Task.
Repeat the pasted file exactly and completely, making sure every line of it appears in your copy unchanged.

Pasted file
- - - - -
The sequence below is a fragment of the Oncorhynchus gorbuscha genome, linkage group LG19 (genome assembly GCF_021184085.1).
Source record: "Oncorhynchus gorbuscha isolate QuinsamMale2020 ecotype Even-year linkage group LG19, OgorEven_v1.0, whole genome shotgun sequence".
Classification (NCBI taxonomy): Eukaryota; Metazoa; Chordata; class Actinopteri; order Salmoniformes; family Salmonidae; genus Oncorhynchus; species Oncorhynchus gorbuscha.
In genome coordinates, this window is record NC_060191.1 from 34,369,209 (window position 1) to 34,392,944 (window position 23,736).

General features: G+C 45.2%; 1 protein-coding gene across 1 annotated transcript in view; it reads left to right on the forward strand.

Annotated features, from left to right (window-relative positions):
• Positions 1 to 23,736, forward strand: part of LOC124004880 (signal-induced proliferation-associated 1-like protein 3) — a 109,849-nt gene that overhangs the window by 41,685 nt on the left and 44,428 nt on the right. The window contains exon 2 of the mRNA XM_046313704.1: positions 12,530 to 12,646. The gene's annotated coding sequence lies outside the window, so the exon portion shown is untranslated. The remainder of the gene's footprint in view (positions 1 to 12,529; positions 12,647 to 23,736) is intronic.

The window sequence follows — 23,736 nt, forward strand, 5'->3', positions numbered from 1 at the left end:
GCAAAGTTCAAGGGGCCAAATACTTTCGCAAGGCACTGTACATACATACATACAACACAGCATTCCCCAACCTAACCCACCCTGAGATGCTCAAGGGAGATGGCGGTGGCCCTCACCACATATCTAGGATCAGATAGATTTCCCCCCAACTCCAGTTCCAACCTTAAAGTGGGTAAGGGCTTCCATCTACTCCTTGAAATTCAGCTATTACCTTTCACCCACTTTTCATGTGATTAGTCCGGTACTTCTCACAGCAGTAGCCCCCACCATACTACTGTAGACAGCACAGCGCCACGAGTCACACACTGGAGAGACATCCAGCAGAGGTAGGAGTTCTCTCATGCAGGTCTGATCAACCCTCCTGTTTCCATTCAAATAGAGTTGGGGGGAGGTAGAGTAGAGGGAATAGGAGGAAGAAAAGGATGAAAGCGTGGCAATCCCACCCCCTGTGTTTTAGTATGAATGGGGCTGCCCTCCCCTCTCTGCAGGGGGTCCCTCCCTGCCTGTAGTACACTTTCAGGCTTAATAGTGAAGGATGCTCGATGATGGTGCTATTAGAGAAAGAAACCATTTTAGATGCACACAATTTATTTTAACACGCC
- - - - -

The sequence below is a fragment of the Oncorhynchus gorbuscha genome, linkage group LG19 (genome assembly GCF_021184085.1).
Source record: "Oncorhynchus gorbuscha isolate QuinsamMale2020 ecotype Even-year linkage group LG19, OgorEven_v1.0, whole genome shotgun sequence".
Classification (NCBI taxonomy): Eukaryota; Metazoa; Chordata; class Actinopteri; order Salmoniformes; family Salmonidae; genus Oncorhynchus; species Oncorhynchus gorbuscha.
In genome coordinates, this window is record NC_060191.1 from 34,369,209 (window position 1) to 34,392,944 (window position 23,736).

General features: G+C 45.2%; 1 protein-coding gene across 1 annotated transcript in view; it reads left to right on the forward strand.

Annotated features, from left to right (window-relative positions):
• Positions 1 to 23,736, forward strand: part of LOC124004880 (signal-induced proliferation-associated 1-like protein 3) — a 109,849-nt gene that overhangs the window by 41,685 nt on the left and 44,428 nt on the right. The window contains exon 2 of the mRNA XM_046313704.1: positions 12,530 to 12,646. The gene's annotated coding sequence lies outside the window, so the exon portion shown is untranslated. The remainder of the gene's footprint in view (positions 1 to 12,529; positions 12,647 to 23,736) is intronic.

The window sequence follows — 23,736 nt, forward strand, 5'->3', positions numbered from 1 at the left end:
GCAAAGTTCAAGGGGCCAAATACTTTCGCAAGGCACTGTACATACATACATACAACACAGCATTCCCCAACCTAACCCACCCTGAGATGCTCAAGGGAGATGGCGGTGGCCCTCACCACATATCTAGGATCAGATAGATTTCCCCCCAACTCCAGTTCCAACCTTAAAGTGGGTAAGGGCTTCCATCTACTCCTTGAAATTCAGCTATTACCTTTCACCCACTTTTCATGTGATTAGTCCGGTACTTCTCACAGCAGTAGCCCCCACCATACTACTGTAGACAGCACAGCGCCACGAGTCACACACTGGAGAGACATCCAGCAGAGGTAGGAGTTCTCTCATGCAGGTCTGATCAACCCTCCTGTTTCCATTCAAATAGAGTTGGGGGGAGGTAGAGTAGAGGGAATAGGAGGAAGAAAAGGATGAAAGCGTGGCAATCCCACCCCCTGTGTTTTAGTATGAATGGGGCTGCCCTCCCCTCTCTGCAGGGGGTCCCTCCCTGCCTGTAGTACACTTTCAGGCTTAATAGTGAAGGATGCTCGATGATGGTGCTATTAGAGAAAGAAACCATTTTAGATGCACACAATTTATTTTAACACGCC